Abstract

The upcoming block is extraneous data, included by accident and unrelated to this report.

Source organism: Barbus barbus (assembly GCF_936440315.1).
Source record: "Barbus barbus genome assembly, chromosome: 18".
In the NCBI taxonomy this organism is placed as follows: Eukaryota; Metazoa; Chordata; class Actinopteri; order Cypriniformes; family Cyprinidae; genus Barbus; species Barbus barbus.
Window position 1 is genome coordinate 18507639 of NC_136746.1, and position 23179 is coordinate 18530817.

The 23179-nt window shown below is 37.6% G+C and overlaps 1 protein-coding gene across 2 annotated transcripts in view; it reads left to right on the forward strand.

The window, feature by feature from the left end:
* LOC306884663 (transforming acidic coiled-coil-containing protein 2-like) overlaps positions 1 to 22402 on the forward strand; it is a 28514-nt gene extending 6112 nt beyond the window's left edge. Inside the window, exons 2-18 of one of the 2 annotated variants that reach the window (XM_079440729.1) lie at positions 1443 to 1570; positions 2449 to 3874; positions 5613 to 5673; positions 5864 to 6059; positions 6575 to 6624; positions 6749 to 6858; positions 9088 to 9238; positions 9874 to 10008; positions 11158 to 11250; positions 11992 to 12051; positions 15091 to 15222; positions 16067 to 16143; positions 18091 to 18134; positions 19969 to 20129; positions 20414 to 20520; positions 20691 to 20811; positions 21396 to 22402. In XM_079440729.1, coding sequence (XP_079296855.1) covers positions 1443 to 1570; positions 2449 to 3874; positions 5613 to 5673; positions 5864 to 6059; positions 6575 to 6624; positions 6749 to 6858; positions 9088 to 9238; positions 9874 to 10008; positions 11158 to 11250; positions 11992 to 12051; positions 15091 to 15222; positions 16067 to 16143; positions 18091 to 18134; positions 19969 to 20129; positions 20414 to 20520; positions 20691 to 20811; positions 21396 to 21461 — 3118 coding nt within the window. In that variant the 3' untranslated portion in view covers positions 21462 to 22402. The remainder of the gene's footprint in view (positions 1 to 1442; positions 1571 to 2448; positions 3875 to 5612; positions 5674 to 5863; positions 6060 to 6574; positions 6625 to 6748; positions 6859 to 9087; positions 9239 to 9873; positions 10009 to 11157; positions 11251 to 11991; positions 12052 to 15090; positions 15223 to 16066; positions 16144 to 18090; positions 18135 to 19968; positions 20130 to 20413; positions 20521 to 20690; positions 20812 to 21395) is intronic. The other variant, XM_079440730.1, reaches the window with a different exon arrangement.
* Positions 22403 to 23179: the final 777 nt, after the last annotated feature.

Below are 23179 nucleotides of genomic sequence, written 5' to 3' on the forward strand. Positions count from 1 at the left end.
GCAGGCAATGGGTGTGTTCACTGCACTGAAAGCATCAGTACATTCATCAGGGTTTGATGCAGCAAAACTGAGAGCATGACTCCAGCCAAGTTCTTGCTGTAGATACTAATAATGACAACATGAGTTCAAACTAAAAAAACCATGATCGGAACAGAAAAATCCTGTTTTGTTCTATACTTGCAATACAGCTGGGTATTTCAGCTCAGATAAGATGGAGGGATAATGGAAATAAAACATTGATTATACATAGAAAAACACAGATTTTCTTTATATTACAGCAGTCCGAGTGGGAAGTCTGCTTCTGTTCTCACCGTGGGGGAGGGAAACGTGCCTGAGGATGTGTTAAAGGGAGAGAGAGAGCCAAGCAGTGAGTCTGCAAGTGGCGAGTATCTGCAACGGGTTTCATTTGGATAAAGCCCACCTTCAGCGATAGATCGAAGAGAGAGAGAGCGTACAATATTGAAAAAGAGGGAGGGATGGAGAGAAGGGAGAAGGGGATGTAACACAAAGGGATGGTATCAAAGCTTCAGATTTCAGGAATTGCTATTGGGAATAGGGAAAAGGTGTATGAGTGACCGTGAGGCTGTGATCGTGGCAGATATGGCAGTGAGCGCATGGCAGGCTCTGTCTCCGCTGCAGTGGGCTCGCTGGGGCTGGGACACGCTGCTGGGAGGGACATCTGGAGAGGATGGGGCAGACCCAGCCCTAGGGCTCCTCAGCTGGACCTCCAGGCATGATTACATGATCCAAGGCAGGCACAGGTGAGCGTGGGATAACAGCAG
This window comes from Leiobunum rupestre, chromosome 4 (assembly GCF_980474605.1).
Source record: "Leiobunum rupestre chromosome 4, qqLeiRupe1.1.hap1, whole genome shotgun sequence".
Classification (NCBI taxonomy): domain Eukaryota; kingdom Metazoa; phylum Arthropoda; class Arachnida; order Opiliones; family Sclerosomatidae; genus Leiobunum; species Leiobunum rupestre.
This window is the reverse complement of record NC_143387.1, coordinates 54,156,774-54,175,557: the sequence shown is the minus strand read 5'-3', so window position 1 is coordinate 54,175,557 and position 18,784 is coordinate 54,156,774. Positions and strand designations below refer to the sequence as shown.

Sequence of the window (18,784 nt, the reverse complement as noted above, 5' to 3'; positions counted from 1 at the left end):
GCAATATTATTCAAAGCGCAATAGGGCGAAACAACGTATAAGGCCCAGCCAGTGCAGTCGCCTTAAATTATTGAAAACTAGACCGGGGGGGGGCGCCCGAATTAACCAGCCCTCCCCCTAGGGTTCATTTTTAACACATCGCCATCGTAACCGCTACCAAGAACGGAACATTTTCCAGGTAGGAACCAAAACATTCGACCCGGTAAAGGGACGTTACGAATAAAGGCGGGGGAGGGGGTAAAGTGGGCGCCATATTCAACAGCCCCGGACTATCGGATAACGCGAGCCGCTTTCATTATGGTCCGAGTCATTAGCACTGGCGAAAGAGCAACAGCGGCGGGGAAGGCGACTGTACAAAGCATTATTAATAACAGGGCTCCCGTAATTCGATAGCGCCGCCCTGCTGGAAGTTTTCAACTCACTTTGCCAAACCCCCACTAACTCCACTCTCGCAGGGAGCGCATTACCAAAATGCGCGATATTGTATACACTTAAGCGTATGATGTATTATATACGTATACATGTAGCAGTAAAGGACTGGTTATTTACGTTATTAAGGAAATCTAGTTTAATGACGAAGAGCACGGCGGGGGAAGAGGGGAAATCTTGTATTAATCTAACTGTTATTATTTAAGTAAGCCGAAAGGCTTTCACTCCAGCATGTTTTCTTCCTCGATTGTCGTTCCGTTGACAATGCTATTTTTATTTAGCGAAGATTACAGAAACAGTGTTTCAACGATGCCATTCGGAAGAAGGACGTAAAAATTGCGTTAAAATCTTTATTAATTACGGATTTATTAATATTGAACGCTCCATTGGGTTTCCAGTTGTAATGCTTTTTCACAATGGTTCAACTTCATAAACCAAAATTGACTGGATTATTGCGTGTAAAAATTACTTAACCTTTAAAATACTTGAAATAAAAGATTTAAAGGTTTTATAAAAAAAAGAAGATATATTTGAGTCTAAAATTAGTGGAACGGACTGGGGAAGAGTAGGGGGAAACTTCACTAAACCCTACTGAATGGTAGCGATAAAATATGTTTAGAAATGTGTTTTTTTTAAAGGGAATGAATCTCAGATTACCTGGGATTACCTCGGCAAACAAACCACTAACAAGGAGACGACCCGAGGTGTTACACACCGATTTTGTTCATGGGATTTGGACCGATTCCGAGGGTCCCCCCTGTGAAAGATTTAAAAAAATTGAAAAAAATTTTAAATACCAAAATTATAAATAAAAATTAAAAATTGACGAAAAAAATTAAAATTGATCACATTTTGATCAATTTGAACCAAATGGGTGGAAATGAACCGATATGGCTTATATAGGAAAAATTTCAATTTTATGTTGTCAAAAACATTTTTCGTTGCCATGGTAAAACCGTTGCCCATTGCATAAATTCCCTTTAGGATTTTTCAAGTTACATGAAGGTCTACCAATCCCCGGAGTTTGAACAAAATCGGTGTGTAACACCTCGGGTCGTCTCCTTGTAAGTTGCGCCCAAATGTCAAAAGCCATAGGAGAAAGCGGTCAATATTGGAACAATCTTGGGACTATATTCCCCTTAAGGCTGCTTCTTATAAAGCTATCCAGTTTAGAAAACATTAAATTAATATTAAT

Stable isotope 13C/12C ratios of organic carbon in sediments and in particulate organic carbon (POC) change from typically marine values in Groswater Bay to those of terrestrial soils in Goose Bay along an offshore–onshore transect in Hamilton Inlet, southeastern Labrator. The δ13C values in POC collected from close to the water surface change relatively little in Lake Melville, indicating that the integrity of the runoff plume is maintained as it spreads in Lake Melville. The organic carbon isotope ratios in POC collected from the near-bottom waters are similar to those of surficial sediments.Downcore δ13C values reflect paleo-oceanographic changes in Hamilton Inlet during and since deglaciation. In two sediment cores that reached sufficiently old sediments (10 000 years BP), the δ13C values change toward the bottom of the cores to values similar to those of the terrestrial organic carbon in soils, signifying greater terrestrial influence during deglaciation and during the early Holocene.According to the history of postglacial isostatic readjustment of the area, Lake Melville basin was more open to the marine waters during the early postglacial marine incursion because of deeper channels leading into Lake Melville. As a consequence, evidence for greater marine influence during that time should be found in sediment cores. The lack of evidence for the deposition of marine organic carbon brought in by the marine counterflow waters suggests a proximal glaciomarine environment in the Lake Melville basin. Glacial runoff diluted the basin waters, and it is possible that the whole inner Labrador Shelf was relatively fresh during that time.

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